the life remote,
giving up sex-life,
common among men,
and now they too follow the celibate's life,
the life remote,
giving up sex-life,
common among men,
being the first to become aone-mealer
abstaining from night-eating,
giving up eating at wrong times
and now they too have become one-mealers
abstaining from night-eating,
giving up eating at wrong times.

This is a levelling of levels,
leaving no whit of a more.

Come now.

I'm for something more!"

And, Ānanda,
the lay-disoiple Gavesin
went to the Exalted One, Kassapa,
arahant,
fully enlightened,
and, having oome,
said to him:

"Lord, grant that I may go forth beside the Exalted One;
grant me full acceptance!"[10]
and Gavesin,
the lay-disciple,
obtained permission to go forth beside Kiussapa,
the Exalted One,
arahant,
fully enlightened;
he obtained full aoceptanoe.

[160] Now not long after his acceptance, Ānanda,
Gavesin the monk,
living alone,
withdrawn,
zealous,
ardent,
resolved,
entered into and abode in
that unsurpassed goal of the godly life,
here among visible things,
realizing it by his own knowledge —
that goal
for the good of which
clansmen's sons rightly go forth from the home
to the homeless life —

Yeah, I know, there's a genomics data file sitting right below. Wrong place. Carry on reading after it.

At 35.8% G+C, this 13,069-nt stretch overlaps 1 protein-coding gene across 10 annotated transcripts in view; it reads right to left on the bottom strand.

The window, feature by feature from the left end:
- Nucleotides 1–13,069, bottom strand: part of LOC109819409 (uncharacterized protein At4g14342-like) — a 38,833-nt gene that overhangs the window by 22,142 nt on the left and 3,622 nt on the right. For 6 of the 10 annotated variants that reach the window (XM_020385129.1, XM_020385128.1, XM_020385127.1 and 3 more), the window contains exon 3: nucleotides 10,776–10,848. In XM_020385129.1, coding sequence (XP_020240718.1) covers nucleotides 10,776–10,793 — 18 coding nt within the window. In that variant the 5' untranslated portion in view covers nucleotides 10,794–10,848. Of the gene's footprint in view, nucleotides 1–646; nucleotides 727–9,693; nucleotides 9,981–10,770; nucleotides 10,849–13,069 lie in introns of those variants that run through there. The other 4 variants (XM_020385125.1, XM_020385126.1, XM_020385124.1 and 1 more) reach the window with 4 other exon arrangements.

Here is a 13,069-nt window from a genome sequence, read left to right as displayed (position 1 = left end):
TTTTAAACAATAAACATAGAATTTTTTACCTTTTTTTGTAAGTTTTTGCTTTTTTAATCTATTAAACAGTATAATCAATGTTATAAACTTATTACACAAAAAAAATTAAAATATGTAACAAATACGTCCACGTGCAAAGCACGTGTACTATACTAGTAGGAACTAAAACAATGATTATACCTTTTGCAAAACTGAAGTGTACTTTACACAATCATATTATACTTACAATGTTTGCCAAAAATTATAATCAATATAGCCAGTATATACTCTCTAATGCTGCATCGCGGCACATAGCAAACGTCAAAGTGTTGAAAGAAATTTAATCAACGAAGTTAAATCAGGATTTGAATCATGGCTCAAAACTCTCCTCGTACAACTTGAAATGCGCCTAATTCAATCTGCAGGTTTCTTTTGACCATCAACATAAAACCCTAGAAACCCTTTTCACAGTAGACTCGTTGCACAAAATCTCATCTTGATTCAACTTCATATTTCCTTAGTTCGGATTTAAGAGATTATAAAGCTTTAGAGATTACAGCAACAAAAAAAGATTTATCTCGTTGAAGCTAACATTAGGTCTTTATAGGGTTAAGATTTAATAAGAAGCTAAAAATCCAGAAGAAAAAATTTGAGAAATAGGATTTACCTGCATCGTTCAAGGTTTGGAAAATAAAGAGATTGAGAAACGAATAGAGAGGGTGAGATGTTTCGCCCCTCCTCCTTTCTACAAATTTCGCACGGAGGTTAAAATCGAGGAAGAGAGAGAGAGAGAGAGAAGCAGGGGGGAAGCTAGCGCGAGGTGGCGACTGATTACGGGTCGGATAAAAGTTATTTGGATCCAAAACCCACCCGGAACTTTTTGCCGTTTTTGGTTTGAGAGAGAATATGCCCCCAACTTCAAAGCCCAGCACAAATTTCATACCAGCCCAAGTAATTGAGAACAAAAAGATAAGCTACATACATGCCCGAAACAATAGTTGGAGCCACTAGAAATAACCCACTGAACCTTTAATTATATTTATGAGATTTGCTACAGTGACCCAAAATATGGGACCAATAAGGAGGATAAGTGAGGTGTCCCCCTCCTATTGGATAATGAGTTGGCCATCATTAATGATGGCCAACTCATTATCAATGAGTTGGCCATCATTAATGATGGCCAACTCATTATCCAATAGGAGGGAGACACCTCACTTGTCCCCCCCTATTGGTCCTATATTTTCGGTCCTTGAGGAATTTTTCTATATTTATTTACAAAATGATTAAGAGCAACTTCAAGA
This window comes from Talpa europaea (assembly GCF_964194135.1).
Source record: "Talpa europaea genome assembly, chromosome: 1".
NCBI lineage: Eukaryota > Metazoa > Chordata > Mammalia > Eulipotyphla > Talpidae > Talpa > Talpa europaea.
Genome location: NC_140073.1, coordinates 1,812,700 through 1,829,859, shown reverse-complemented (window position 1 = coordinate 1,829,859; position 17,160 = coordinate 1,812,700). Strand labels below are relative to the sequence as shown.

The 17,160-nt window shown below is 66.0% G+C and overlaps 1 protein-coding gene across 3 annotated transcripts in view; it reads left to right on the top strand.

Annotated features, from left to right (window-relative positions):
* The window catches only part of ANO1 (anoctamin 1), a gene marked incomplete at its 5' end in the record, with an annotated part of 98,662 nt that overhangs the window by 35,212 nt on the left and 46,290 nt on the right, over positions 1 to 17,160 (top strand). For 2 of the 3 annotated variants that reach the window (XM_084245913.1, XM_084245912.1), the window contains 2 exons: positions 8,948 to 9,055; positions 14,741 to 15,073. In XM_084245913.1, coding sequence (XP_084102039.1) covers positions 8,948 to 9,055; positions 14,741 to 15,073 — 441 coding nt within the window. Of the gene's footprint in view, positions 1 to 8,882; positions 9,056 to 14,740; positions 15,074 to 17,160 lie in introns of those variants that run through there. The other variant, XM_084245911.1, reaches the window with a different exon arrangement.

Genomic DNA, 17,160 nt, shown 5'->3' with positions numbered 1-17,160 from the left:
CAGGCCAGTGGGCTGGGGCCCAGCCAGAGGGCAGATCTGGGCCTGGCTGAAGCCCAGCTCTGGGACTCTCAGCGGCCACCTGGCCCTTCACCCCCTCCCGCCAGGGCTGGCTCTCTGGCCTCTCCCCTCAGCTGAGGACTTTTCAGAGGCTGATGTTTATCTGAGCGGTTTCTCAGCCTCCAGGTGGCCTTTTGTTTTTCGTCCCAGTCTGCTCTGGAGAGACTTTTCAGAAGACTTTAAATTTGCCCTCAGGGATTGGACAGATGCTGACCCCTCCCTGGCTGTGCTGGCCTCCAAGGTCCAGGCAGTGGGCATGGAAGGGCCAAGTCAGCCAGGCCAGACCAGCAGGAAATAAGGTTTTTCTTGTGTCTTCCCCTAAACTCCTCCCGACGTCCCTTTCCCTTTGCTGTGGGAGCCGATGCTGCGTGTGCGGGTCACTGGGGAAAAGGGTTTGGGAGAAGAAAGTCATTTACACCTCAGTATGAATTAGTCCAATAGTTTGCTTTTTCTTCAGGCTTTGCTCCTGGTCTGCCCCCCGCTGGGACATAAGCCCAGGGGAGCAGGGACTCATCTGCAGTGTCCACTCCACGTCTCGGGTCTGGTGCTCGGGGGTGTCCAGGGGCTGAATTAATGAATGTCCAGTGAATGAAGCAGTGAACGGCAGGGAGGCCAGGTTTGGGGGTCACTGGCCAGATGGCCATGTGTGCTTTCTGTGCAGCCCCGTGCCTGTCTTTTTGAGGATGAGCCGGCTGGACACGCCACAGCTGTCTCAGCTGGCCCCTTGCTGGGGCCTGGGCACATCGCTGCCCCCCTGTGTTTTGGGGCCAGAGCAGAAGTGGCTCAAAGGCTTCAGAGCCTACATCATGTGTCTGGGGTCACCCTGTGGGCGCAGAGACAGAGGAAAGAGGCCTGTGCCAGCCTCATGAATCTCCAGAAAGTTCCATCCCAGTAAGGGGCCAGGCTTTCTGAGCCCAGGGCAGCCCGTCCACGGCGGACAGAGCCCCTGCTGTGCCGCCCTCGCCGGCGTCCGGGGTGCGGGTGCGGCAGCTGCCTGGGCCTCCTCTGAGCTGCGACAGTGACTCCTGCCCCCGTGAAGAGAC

and he declared:

Destroyed is birth,
lived is the godly life,
done is the task,
there is no more this-ness!

Thereafter, Ānanda,
the monk Gavesin
was numbered among the arahants.

Then thought those five hundred lay-disciples:

"Verily, Master Gavesin has greatly served us,
being first to move and bestir himself,
being first to keep the moral precepts
and now we too keep the moral precepts,
being first to follow the celibate's life,
the life remote,
giving up sex-life,
common among men,
and now we too follow the celibate's life,
the life remote,
giving up sex-life,
common among men,
being the first to
become a one-mealer
abstaining from night-eating,
giving up eating at wrong times,
and now we too are one-mealers
abstaining from night-eating,
giving up eating at wrong times,
and this same Master Gavesin
now has had his hair and beard shaved off,
donned the yellow robe,
and goes forth from the home to the homeless life;
why then not we too?"

And those five hundred lay-disciples, Ānanda,
went and begged the Exalted One, Kassapa,
saying: